Lewis Hamilton sure he could have won the Spanish Grand Prix

BARCELONA, Spain -- Lewis Hamilton and Mercedes boss Toto Wolff agreed he had the pace to win the Spanish Grand Prix were it not for an early collision with Kevin Magnussen.

Mercedes' much-anticipated upgrade package appears to have solved the worst of the bouncing issues the car has suffered this year and the race was confirmation it has moved closer towards Red Bull and Ferrari.

Hamilton tangled with Haas driver Magnussen on the first lap, sustaining a puncture in the process that dropped him to the back of the order, but went on to turn in a supreme display to return to fifth position.

At one stage, while driving in clear air, Hamilton was lapping consistently quicker than anyone else.

"At the end his race pace was stunning," Wolff told Sky Sports. "He would have raced for the win."

Hamilton was in a buoyant mood after the race.

"This is a great sign that we're going in the right direction," Hamilton said when asked if the team can win races in 2022.

"I have no doubt at some stage [we can win] because today, if I hadn't had that, I'd have been fighting with the Red Bulls.

"So that gives me great hope that at some stage we'll be fighting for the win."

Hamilton's teammate George Russell finished third, his second podium of the season.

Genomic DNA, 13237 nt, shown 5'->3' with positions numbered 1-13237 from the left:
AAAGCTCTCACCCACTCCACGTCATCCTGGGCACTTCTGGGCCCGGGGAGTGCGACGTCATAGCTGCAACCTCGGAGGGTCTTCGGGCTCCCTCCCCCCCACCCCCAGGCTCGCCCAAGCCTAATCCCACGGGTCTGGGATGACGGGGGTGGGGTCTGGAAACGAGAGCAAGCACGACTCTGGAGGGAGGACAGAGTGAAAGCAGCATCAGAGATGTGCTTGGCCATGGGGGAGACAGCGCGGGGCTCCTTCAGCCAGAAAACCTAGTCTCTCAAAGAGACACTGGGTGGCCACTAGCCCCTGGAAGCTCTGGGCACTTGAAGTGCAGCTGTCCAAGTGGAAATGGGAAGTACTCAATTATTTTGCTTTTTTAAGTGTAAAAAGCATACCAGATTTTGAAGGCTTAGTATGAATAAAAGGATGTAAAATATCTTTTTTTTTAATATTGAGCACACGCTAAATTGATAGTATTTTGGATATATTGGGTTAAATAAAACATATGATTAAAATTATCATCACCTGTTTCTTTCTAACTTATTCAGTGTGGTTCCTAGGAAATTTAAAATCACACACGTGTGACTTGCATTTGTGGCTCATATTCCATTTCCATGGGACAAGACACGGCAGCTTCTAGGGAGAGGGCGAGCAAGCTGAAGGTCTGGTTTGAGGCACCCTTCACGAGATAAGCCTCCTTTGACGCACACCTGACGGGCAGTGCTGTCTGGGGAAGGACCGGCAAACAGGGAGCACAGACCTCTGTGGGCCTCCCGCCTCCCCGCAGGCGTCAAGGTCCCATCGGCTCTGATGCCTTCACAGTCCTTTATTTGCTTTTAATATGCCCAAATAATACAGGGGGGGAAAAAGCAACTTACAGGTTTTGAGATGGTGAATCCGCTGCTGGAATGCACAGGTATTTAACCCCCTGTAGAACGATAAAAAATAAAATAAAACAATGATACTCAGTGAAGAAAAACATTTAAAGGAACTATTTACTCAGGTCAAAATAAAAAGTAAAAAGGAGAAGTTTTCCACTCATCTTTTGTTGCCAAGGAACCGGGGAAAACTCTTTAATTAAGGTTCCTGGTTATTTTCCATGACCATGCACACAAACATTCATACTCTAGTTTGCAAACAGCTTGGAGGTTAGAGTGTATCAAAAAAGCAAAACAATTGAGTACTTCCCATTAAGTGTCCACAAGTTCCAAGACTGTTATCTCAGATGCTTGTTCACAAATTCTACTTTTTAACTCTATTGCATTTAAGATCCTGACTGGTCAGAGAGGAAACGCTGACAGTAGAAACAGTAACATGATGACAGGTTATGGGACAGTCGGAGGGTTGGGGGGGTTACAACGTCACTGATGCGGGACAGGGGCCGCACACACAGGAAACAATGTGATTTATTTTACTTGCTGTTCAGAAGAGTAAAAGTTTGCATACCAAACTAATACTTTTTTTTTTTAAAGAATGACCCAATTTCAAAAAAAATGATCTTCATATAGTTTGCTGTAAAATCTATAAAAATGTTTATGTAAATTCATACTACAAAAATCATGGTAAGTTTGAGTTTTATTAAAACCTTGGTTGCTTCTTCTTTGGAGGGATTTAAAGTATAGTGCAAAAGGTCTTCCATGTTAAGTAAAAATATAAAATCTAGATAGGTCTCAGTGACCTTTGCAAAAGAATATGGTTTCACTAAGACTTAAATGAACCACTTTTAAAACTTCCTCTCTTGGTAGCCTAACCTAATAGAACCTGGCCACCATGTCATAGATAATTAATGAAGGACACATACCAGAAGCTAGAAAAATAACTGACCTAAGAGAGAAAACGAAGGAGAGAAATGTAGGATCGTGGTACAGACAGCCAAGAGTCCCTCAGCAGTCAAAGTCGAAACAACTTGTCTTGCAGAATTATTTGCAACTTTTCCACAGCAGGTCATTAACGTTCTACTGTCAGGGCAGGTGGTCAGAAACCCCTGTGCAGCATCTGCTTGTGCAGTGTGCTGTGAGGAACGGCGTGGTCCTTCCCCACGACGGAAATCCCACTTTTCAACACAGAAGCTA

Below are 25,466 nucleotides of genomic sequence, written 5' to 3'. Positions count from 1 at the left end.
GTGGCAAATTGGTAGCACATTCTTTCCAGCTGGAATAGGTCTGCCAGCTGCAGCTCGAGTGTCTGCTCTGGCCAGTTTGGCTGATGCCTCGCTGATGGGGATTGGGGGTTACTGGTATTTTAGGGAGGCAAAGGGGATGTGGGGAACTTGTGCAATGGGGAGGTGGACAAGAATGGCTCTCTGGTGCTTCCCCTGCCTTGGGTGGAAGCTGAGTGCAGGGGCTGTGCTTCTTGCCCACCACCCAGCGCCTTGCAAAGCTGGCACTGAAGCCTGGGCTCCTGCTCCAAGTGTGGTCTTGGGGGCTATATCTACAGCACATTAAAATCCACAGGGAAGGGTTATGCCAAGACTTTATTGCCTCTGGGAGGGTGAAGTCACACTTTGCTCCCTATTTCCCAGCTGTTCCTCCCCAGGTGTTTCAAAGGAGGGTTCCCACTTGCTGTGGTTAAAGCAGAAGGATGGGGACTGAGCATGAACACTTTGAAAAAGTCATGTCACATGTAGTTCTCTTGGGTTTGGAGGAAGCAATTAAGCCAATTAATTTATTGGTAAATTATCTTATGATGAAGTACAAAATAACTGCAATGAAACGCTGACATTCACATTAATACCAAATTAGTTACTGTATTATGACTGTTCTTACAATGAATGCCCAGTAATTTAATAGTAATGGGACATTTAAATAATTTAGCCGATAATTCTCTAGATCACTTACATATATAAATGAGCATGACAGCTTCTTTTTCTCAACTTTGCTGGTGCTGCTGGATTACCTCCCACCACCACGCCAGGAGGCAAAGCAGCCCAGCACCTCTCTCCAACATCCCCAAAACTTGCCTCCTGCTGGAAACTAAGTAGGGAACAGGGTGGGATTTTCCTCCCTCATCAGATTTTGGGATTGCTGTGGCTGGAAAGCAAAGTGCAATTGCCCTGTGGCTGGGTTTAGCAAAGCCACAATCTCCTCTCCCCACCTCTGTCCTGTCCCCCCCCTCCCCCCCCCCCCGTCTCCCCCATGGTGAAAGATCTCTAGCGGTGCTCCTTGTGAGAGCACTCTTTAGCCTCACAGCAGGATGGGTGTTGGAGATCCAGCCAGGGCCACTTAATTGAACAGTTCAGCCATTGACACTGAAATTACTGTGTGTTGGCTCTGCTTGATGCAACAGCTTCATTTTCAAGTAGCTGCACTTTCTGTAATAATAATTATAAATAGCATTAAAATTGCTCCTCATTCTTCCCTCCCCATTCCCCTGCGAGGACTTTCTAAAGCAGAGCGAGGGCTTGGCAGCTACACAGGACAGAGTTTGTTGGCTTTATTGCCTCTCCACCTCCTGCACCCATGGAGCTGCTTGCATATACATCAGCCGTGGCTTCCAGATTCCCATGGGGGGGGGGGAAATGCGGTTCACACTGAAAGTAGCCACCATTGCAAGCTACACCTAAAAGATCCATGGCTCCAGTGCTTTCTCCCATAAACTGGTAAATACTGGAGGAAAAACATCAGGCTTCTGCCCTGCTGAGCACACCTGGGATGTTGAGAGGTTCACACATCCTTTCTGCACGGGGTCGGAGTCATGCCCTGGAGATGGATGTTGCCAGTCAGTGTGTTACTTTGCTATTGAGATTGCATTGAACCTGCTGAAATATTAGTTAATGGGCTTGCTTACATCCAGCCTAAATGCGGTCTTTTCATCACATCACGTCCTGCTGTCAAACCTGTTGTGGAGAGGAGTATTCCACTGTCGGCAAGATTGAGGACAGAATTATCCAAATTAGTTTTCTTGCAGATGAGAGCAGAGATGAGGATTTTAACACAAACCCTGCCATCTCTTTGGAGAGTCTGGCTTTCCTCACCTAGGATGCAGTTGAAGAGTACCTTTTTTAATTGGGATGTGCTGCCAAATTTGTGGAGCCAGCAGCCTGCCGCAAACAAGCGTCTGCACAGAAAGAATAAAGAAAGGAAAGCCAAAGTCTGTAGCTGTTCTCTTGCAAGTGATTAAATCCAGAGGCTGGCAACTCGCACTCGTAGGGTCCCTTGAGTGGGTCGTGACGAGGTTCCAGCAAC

After the Magnussen collision Hamilton had asked Mercedes to consider retiring the car to save mileage on the engine, with penalties incurred for exceeding allocated amounts of components.

When he had the benefit of hindsight after the race, Hamilton said he was glad the team resisted.

"I was 30 seconds behind so I thought if I am going to use a whole engine to drive around in last or out of the top 15 and at some point take a penalty," Hamilton said. "I thought we may as well save the engine so we can live to fight another day.

"Thank god we didn't, that is why we never stop we never give up and that's what I did."

Wolff said it is natural for a driver to have a negative mindset immediately after dropping to the back of the pack.

"I'm happy that we didn't retire Lewis as that was the most valuable race for us to compare the two cars, to compare set-ups, and tyres.

"It's always the call when you've basically lost the race, to decide, what's the benefit of continuing?

As a driver's perspective you're like, 'that can't be possible, I'm 50 seconds behind the leaders'. But it's still valuable mileage, we are never giving up anyway."